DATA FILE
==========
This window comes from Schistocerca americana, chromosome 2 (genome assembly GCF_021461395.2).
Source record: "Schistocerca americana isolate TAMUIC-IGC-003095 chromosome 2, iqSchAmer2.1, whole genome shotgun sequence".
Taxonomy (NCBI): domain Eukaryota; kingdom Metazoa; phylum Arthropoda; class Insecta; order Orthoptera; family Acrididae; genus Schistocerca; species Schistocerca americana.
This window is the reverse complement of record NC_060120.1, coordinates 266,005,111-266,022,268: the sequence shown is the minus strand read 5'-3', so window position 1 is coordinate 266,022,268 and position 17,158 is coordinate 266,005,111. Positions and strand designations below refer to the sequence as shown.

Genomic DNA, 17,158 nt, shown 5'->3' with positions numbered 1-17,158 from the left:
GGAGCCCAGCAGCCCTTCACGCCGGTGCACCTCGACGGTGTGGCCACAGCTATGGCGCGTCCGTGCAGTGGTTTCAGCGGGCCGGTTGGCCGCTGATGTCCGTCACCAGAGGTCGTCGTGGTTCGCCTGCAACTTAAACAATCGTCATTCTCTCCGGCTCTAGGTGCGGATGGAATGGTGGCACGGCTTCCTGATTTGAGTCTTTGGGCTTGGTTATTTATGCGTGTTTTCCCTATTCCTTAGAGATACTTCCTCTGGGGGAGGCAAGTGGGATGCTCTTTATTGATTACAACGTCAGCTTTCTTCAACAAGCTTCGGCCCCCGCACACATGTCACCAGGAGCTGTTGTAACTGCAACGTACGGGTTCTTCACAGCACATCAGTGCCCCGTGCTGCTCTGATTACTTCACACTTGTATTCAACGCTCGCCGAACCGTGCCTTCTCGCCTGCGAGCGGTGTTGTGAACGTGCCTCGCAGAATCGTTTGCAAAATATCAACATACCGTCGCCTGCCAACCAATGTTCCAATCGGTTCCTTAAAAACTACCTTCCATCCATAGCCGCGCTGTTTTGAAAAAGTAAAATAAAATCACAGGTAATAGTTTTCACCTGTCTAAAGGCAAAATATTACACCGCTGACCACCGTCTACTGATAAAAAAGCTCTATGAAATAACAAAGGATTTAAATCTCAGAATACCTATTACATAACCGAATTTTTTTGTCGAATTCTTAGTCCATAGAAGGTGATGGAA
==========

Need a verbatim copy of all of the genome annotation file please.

This window comes from Schistocerca americana, chromosome 2 (genome assembly GCF_021461395.2).
Source record: "Schistocerca americana isolate TAMUIC-IGC-003095 chromosome 2, iqSchAmer2.1, whole genome shotgun sequence".
Taxonomy (NCBI): domain Eukaryota; kingdom Metazoa; phylum Arthropoda; class Insecta; order Orthoptera; family Acrididae; genus Schistocerca; species Schistocerca americana.
This window is the reverse complement of record NC_060120.1, coordinates 266,005,111-266,022,268: the sequence shown is the minus strand read 5'-3', so window position 1 is coordinate 266,022,268 and position 17,158 is coordinate 266,005,111. Positions and strand designations below refer to the sequence as shown.

Genomic DNA, 17,158 nt, shown 5'->3' with positions numbered 1-17,158 from the left:
GGAGCCCAGCAGCCCTTCACGCCGGTGCACCTCGACGGTGTGGCCACAGCTATGGCGCGTCCGTGCAGTGGTTTCAGCGGGCCGGTTGGCCGCTGATGTCCGTCACCAGAGGTCGTCGTGGTTCGCCTGCAACTTAAACAATCGTCATTCTCTCCGGCTCTAGGTGCGGATGGAATGGTGGCACGGCTTCCTGATTTGAGTCTTTGGGCTTGGTTATTTATGCGTGTTTTCCCTATTCCTTAGAGATACTTCCTCTGGGGGAGGCAAGTGGGATGCTCTTTATTGATTACAACGTCAGCTTTCTTCAACAAGCTTCGGCCCCCGCACACATGTCACCAGGAGCTGTTGTAACTGCAACGTACGGGTTCTTCACAGCACATCAGTGCCCCGTGCTGCTCTGATTACTTCACACTTGTATTCAACGCTCGCCGAACCGTGCCTTCTCGCCTGCGAGCGGTGTTGTGAACGTGCCTCGCAGAATCGTTTGCAAAATATCAACATACCGTCGCCTGCCAACCAATGTTCCAATCGGTTCCTTAAAAACTACCTTCCATCCATAGCCGCGCTGTTTTGAAAAAGTAAAATAAAATCACAGGTAATAGTTTTCACCTGTCTAAAGGCAAAATATTACACCGCTGACCACCGTCTACTGATAAAAAAGCTCTATGAAATAACAAAGGATTTAAATCTCAGAATACCTATTACATAACCGAATTTTTTTGTCGAATTCTTAGTCCATAGAAGGTGATGGAA